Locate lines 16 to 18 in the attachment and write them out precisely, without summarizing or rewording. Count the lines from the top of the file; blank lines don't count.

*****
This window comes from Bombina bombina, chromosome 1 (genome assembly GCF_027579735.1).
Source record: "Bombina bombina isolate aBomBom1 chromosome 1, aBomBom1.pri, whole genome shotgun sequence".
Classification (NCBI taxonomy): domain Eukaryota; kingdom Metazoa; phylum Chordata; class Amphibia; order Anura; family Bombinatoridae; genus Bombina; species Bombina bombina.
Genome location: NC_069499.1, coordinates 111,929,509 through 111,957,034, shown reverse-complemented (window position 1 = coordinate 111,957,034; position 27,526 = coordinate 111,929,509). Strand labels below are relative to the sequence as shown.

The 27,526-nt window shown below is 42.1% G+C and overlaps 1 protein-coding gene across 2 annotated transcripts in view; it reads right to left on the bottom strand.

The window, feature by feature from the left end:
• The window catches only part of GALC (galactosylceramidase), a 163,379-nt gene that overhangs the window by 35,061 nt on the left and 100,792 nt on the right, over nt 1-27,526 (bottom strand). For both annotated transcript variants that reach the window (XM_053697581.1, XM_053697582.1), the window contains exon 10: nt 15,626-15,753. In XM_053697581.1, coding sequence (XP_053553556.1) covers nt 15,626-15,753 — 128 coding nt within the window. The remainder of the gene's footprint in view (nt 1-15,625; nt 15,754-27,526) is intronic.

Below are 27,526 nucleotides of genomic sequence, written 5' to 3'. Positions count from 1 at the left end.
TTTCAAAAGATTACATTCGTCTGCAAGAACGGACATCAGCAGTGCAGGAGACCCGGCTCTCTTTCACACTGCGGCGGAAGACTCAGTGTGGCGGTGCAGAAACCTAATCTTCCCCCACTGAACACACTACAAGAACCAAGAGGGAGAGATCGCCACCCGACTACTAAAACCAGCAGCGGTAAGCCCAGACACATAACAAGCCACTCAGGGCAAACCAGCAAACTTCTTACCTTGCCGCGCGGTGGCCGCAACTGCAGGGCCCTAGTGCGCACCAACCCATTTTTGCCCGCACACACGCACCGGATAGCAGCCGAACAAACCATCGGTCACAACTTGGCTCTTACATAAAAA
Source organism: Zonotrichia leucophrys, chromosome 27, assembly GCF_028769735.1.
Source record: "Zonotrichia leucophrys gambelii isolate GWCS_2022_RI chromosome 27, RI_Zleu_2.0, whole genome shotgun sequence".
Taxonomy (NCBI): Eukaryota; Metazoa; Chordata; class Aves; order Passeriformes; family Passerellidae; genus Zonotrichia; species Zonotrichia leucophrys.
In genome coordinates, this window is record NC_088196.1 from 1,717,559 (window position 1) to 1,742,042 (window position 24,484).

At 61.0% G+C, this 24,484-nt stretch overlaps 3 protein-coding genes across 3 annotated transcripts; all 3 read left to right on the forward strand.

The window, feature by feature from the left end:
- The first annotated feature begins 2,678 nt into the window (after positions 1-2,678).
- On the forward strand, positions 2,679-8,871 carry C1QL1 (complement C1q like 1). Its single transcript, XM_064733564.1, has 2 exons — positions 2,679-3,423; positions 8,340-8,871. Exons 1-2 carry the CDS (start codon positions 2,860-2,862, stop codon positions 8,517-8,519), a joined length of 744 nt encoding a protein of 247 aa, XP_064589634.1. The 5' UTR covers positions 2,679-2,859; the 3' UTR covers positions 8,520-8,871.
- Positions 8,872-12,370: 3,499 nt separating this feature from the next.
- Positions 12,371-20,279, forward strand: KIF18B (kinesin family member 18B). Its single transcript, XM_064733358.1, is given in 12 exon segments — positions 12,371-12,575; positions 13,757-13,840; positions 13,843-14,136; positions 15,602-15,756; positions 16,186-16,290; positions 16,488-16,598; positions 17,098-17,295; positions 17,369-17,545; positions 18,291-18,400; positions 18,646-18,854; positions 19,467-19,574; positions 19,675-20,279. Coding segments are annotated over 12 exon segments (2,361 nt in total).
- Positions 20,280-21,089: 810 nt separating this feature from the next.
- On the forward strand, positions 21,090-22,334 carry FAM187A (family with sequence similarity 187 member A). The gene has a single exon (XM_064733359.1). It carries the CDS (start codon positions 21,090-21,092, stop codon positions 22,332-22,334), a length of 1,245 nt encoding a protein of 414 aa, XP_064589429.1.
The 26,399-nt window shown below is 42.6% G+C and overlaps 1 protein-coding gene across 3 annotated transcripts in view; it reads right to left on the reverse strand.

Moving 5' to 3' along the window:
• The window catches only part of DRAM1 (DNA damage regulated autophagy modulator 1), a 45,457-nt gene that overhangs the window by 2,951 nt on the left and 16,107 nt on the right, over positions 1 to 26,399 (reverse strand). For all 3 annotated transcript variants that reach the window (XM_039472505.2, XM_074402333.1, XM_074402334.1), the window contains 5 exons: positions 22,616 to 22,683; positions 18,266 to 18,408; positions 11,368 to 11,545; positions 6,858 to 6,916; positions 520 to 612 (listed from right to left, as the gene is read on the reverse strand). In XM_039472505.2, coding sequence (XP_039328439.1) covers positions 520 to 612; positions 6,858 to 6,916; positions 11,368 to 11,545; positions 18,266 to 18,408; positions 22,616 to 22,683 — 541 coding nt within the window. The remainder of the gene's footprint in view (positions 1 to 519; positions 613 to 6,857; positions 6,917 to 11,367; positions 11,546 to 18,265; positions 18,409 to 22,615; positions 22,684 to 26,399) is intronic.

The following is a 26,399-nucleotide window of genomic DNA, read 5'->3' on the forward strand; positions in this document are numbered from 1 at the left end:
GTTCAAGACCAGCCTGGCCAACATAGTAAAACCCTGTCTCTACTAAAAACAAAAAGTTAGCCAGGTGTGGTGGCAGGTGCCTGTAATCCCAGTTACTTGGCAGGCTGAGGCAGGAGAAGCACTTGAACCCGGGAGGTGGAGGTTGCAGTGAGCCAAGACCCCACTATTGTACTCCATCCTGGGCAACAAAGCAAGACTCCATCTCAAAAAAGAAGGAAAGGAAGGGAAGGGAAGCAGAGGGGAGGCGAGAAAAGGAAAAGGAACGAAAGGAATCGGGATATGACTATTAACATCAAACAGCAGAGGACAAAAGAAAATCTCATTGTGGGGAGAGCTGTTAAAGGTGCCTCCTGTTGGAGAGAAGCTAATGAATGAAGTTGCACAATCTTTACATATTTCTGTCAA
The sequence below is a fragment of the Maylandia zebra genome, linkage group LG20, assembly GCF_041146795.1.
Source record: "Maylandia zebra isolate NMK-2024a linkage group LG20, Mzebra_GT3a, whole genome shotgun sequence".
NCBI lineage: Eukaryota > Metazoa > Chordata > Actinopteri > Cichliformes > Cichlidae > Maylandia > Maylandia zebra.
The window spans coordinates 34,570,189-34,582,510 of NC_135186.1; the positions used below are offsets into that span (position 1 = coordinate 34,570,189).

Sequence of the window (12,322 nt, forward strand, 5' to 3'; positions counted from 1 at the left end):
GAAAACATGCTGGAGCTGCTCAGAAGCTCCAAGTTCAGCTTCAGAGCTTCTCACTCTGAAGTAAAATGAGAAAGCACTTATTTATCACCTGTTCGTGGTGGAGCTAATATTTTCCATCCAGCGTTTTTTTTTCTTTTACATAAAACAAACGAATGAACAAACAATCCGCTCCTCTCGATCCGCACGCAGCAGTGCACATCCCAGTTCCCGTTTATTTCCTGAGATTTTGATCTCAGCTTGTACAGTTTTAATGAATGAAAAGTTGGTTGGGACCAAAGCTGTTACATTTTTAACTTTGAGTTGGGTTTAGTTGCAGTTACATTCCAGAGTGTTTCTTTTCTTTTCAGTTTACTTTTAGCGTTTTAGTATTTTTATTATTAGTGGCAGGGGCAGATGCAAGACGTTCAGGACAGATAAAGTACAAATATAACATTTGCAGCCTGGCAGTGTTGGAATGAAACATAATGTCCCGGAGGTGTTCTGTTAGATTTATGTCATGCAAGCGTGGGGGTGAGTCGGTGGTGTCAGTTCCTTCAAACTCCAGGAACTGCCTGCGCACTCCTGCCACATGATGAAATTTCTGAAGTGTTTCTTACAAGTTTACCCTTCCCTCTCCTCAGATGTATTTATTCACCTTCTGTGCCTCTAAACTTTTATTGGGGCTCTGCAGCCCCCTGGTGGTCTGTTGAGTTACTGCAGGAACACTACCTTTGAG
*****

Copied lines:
- The first annotated feature begins 2,678 nt into the window (after positions 1-2,678).
- On the forward strand, positions 2,679-8,871 carry C1QL1 (complement C1q like 1). Its single transcript, XM_064733564.1, has 2 exons — positions 2,679-3,423; positions 8,340-8,871. Exons 1-2 carry the CDS (start codon positions 2,860-2,862, stop codon positions 8,517-8,519), a joined length of 744 nt encoding a protein of 247 aa, XP_064589634.1. The 5' UTR covers positions 2,679-2,859; the 3' UTR covers positions 8,520-8,871.
- Positions 8,872-12,370: 3,499 nt separating this feature from the next.